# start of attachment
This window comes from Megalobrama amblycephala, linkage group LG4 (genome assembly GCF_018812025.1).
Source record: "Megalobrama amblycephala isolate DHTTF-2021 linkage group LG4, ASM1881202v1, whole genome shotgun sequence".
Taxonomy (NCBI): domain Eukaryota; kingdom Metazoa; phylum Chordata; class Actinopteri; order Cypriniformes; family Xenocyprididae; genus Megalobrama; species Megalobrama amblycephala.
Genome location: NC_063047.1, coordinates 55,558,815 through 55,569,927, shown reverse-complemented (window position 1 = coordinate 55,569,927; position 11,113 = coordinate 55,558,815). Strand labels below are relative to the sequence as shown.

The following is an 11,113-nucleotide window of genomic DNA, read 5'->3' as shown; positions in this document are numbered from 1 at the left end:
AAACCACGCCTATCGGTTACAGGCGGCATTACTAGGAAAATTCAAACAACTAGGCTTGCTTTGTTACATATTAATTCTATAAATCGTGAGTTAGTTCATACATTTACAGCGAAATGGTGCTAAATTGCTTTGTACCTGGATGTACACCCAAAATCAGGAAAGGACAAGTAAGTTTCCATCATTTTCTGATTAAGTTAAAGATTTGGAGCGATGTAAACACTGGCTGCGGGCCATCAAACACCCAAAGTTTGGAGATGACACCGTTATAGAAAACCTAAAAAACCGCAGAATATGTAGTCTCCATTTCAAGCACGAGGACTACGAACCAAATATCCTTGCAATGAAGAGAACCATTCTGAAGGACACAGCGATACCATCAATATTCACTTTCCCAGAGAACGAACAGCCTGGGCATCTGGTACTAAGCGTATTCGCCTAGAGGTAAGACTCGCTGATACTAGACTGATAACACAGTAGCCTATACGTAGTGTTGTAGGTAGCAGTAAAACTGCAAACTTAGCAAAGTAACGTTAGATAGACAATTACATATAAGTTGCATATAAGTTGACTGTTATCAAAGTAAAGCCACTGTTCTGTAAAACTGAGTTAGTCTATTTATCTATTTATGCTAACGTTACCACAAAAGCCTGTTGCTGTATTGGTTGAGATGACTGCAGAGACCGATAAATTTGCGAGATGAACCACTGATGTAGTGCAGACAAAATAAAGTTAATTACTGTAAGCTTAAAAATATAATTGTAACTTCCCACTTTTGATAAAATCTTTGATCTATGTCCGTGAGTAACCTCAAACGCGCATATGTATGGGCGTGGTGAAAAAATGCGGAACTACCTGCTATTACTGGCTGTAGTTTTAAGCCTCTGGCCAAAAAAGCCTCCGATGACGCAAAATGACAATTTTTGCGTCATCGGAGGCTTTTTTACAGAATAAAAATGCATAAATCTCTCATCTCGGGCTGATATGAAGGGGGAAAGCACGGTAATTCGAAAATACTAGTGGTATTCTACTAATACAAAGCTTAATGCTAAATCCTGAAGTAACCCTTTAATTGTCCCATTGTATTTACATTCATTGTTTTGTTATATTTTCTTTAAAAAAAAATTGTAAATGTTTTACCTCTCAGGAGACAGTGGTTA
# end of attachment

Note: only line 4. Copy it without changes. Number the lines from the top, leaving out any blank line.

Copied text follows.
Genome location: NC_063047.1, coordinates 55,558,815 through 55,569,927, shown reverse-complemented (window position 1 = coordinate 55,569,927; position 11,113 = coordinate 55,558,815). Strand labels below are relative to the sequence as shown.